But routine is also another word for boring, mundane or even hum-drum, so it’s important to keep in mind why we Practice.

We Practice for several reasons …

  • To raise our life-energy levels …
  • To chant for certain outcomes …
  • To move us along the road to Buddhahood …
  • To give a stable anchor in our lives …

and there are many others, often different for every individual.

As a novice, I find that I can learn a little more each day Let’s face it, Buddhism has been around for well over two thousand years, so there’s plenty to learn about.. I can improve or seek to perfect my Practice and to maintain a more focussed attention to the subject of my chanting.

I look forward to the feeling I get during and after Gongyo. I often find that I am quite warm when I finish chanting and in a really good mood, despite any problems I am facing.

I never cease to be amazed by the effectiveness of chanting either. To start with, the word coincidence came into my mind when I saw results, but not any more. But I do get surprised by the way the Universe solves the problems with which I have asked it to help. Not always the way I expected, and often in better, more subtle ways than I could have imagined.

So my Practice is a pleasure, not a chore. It’s something I enjoy and never something I feel I have to do.

As Nichiren Daishonin said, ‘If you practice something, you must test it’s validity with the results you see’. In other words, if it doesn’t work, stop doing it.

For me, it’s working wonders and I think the World would be a better place if more people were to discover those wonders.

Be Grateful

We all have the ability to feel sorry for ourselves. Sometimes it seems we have problem after problem, and think the world is against us.

But we can all take a step back and look at our situation compared to others, and be honest enough to see that there are other people in much worse circumstances.

In Buddhist terms, the effects in our lives are caused by the causes we make along our way, it’s called Karma. Whilst it is difficult sometimes, to reconcile ourselves with the fact that we have, in some way caused our own problems, it is important to remember that we are not being punished.

So when you have had enough of your troubles, and are ready to throw in the towel, just take time to look around and realise that there is always someone worse off somewhere.lotus

Be grateful for what you have, and concentrate on making causes for the effects you need to improve the situation. To do anything else is to lack Courage and Wisdom and that doesn’t help anyone, least of all yourself.


It is said that patience is a virtue, and indeed that is a fact.

Having patience with someone, something, or with a situation can make the difference between causing, or solving problems.

When you are just about to run out of patience you should take a deep breath and carry on being understanding.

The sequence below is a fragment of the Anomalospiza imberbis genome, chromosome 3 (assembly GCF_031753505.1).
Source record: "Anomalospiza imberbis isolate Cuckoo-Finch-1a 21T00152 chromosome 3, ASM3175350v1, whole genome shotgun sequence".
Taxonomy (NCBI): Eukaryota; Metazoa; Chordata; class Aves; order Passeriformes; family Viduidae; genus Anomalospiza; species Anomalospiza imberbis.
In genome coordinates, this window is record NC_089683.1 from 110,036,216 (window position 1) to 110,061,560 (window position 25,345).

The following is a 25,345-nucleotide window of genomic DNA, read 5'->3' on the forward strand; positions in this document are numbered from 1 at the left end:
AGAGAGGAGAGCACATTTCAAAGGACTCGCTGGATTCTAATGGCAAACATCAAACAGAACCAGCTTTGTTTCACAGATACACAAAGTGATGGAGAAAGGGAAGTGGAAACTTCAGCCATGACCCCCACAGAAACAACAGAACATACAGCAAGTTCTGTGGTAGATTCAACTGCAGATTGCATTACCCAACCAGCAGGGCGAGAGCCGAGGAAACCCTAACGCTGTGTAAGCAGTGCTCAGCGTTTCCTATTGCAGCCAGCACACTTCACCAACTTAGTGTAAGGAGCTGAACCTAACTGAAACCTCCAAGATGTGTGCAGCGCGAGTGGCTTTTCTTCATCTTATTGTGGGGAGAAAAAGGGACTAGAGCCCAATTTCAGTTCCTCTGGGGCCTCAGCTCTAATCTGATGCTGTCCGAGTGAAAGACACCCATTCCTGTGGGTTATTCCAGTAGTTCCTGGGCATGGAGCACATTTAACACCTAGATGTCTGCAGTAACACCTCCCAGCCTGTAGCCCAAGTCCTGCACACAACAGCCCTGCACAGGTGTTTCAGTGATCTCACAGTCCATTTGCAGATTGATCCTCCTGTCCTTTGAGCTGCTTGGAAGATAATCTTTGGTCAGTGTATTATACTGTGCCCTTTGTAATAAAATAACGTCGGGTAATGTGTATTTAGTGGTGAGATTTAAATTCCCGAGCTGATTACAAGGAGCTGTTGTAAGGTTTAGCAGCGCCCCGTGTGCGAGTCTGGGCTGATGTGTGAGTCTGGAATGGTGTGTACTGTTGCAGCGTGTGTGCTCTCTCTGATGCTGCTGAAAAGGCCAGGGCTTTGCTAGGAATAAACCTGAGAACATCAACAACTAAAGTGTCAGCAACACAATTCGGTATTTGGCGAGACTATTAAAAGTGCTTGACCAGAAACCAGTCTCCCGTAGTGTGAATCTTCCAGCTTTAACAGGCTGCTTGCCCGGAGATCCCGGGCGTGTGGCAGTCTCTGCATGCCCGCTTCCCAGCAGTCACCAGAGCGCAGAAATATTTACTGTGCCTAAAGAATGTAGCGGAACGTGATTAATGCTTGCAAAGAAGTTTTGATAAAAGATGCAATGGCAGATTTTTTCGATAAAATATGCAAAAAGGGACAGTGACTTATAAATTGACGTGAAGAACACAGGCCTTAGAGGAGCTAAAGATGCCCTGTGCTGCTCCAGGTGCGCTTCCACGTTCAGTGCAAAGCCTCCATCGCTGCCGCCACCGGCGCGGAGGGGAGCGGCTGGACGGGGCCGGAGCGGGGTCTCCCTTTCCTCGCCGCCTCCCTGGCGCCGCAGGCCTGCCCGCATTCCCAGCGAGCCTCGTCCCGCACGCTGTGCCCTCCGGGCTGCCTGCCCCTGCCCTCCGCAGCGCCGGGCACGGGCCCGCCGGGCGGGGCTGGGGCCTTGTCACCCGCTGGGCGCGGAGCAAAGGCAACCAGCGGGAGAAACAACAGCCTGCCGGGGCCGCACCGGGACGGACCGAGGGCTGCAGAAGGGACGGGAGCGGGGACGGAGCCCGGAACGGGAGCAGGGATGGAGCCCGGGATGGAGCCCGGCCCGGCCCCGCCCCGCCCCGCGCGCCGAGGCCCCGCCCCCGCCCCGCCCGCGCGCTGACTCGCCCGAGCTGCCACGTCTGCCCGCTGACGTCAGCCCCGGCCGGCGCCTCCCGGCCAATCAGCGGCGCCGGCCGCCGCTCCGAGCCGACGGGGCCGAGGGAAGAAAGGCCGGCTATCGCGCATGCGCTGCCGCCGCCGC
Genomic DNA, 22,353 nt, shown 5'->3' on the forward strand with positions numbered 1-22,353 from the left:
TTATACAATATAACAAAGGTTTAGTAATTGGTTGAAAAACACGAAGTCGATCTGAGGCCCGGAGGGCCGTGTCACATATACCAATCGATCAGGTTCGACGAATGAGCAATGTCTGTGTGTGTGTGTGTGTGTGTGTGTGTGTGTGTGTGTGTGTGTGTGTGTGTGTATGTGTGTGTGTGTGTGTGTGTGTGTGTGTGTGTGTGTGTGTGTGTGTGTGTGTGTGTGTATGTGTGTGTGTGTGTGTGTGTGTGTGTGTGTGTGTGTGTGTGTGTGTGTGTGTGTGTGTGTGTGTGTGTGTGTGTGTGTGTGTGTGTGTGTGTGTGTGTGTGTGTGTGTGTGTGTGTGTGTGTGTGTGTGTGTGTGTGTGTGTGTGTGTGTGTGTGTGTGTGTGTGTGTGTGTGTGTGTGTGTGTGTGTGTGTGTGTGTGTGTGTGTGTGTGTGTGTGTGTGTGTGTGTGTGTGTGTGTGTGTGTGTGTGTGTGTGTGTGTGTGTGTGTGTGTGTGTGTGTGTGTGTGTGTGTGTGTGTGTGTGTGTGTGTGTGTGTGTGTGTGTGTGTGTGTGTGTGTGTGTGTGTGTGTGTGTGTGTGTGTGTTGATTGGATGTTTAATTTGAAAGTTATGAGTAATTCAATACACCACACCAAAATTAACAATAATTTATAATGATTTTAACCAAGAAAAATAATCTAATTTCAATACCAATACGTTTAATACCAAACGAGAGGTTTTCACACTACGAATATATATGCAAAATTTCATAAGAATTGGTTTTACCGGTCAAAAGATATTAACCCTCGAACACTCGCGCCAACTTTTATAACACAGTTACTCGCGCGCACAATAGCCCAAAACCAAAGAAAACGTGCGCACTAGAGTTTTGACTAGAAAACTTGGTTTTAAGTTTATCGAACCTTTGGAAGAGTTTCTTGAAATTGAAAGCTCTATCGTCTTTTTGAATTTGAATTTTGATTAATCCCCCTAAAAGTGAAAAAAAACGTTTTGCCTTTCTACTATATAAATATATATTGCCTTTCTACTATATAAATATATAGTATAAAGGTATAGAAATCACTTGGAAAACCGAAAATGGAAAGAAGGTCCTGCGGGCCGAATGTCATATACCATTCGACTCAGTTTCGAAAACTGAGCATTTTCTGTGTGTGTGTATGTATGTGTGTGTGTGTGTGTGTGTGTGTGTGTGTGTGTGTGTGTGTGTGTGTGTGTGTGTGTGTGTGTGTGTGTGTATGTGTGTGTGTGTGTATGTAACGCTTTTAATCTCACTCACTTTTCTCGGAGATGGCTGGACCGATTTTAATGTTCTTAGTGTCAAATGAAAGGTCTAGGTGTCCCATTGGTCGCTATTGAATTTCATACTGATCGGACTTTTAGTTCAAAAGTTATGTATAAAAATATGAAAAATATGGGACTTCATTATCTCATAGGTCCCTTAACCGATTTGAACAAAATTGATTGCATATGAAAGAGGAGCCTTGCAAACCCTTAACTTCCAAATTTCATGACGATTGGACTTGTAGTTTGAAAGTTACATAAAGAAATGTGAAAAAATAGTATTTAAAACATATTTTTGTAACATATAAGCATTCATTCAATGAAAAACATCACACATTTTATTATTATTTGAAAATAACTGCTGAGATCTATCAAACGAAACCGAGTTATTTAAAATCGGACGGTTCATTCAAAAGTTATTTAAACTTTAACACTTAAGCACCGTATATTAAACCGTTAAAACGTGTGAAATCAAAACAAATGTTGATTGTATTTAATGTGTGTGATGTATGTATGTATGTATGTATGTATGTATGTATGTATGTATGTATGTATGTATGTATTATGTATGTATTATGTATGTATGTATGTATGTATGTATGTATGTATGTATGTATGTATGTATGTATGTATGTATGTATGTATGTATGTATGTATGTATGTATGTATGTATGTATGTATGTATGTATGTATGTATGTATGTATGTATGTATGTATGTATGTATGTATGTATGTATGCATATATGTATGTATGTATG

Sometimes when our patience runs out, it is because we don’t have the full picture. Having a partial understanding of a situation leads us all to try to fill in the missing parts from our imagination.

As anyone who has been to the dentist, and I guess that’s pretty much all of us, the waiting room, the fear of what might be in store, is far worse than the reality when we finally sit in the chair.

So it is with most situations in life. So stop imagining, take that deep breath, and find a little more patience. It will be worth it in the end.

Chanting For Someone Else

I know that this topic keeps cropping up, but it is filling my thoughts daily at the moment.

A close elderly relative is currently seriously ill in hospital and I feel it is my duty to use all my chanting for her benefit.

Even the doctors do not know exactly what is wrong, so I concentrate on chanting for her life-energy, peace, comfort and recuperation.

She is not Buddhist, but I doubt that matters one jot, it’s the thought that counts.

So she is in my mind night and day, and I would like to ask you to chant with me, if you feel it appropriate.

I will keep you updated on her progress.

Peace and Quiet

TranquilitySome days just start slowly, get slower and end at a snails pace.

Apart from a little therapeutic ironing, my day was a fitting finale to my holiday and a quiet prelude to the change of pace that the office will bring tomorrow.

Peace and quiet, being home alone, can be a bit of a double edged sword. It gives you time to think about things, and get them prioritised. It also gives you time to think about things, and wonder whether you have things straight.

I guess we have been trained to expect, and enjoy, the roller-coaster ride that modern living brings. Staying in, being quiet and contemplative and living in a world of Tranquillity at the weekend might be construed by some as a bit ‘sad’. But it happens all too rarely, so I look on it as a little luxury and make the most of it when I can.

It has been said that we should all have a period of thirty minutes of silence every day. Not to catch up on a little sleep, but to allow our brains to process all the input from the day. I fully endorse that theory, I feel better for it, fully refreshed and ready for the onslaught once more.